Now, that probably sounds dire, perhaps plausible, too. But we’ve seen this movie before: The IMF/ECB/EU “troika” demands full debt repayment and tough austerity, or they won’t give Greece money. Greece grumbles and waffles. EU leaders remember they want to keep Greece. Greece remembers it wants to keep the euro. The troika redraws its lines in the sand. Greece’s government abandons its pledges and ignores voter backlash. They compromise. Lather, rinse, repeat.

Fisher Investments Editorial Staff
Commodities

Blinded by Shiny Objects?

By, 01/26/2015
Ratings434.302326

Gold and silver are up a wee bit off their November 2014 bear market lows, and here is what some people have to say about it:

There’s a competitive currency devaluation coming. … Gold is your natural hedge against that.”

Gold, traditionally seen as maintaining its value against floating currencies, has prospered with markets on edge as central banks have attempted to deal with deflation in the wake of falling oil prices.”

Michael Hanson
Capitalism, Into Perspective

Upside Risks Are the Riskiest

By, 01/23/2015

“Man is dragged kicking and screaming toward his destiny.” – Carl Jung

We’ve figured out a way to worry about low oil prices. Low oil prices…bad! In the last decade, I spent a good portion of my life trying to talk folks off an investing cliff tied to high oil prices. Now we’ve gotten our wish—cheap and abundant oil tied to rapid technological advancements few foresaw—and many seem to hate it. Sure, cheaper oil is trouble for some energy companies and their employees, but on net, low oil prices tied to innovation driving up supply creates winners, too, and are an overall boon to the world economy by magnitudes.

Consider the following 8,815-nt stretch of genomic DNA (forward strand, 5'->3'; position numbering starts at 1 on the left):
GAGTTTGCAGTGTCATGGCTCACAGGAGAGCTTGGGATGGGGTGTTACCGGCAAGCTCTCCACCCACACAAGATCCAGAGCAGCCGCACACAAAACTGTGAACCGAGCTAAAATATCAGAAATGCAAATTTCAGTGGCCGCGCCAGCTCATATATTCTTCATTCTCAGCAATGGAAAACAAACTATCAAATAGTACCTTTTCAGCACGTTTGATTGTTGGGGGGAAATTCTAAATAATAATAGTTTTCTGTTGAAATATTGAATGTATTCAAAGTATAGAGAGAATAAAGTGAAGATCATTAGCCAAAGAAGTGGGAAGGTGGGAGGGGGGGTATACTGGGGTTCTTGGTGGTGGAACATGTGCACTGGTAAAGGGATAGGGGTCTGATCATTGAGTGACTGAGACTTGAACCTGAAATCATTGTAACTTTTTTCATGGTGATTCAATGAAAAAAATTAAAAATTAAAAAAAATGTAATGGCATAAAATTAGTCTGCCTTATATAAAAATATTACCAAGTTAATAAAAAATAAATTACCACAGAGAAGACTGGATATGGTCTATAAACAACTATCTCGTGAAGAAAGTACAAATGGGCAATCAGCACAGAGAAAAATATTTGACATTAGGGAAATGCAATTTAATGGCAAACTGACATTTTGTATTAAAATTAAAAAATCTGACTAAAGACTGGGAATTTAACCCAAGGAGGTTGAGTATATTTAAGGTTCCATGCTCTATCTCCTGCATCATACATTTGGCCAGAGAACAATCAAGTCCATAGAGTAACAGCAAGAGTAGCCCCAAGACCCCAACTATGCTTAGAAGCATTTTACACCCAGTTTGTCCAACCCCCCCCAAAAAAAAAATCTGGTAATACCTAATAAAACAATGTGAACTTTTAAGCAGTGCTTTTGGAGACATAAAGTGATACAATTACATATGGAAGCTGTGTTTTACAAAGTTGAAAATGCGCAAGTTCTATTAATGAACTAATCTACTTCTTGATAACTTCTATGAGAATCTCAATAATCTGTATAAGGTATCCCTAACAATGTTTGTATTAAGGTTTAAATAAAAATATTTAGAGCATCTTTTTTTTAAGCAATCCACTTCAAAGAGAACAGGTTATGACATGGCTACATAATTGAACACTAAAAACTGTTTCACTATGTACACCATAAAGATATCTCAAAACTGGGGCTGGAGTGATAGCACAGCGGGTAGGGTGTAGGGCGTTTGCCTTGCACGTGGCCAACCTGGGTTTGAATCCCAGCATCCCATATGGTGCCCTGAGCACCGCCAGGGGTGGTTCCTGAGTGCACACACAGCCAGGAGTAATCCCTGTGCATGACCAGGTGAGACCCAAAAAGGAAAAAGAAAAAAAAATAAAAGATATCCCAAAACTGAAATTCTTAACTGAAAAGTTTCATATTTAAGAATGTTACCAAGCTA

We’ll surely lament many more “surprise” developments that will do the world great good: widespread natural gas use for vehicles (both cheaper and cleaner than today); water desalination technology changing the game for agriculture and general human access to water as we know it; laser technology advancements transforming a variety of fields from the armed forces to aviation; robotic automation lessening forever sheer human toil; breakthroughs all over the place in medicine from neurodegenerative diseases to nanotechnology to preventative systems.

Fisher Investments Editorial Staff
Monetary Policy, Across the Atlantic, Media Hype/Myths

The ECB Will Buy Some Bonds

By, 01/23/2015
Ratings254.56


The ECB may consider putting a big Q to the left of this. Photo by Hannelore Foster/Getty Images

Breaking News out of Frankfurt: The ECB held interest rates stable! Just kidding, they actually cut their rate on four-year loans. Oh and announced the full-scale quantitative easing (QE) program pundits have long salivated over, which we guess is bigger news. Now that QE is reality, we fully expect headlines will laud it for stimulating growth, fret its potential end, argue over whether it will cause hyperinflation, fear it isn’t big enough, and so on. All happened in the US, UK and Japan, and we have little reason to expect different in the eurozone. We also don’t expect QE’s impact to differ: The ECB’s interference with long-rates should keep the yield curve flat, discourage bank lending and slow growth. But, though negative, ECB QE is too widely discussed and too small to flip this bull into a bear.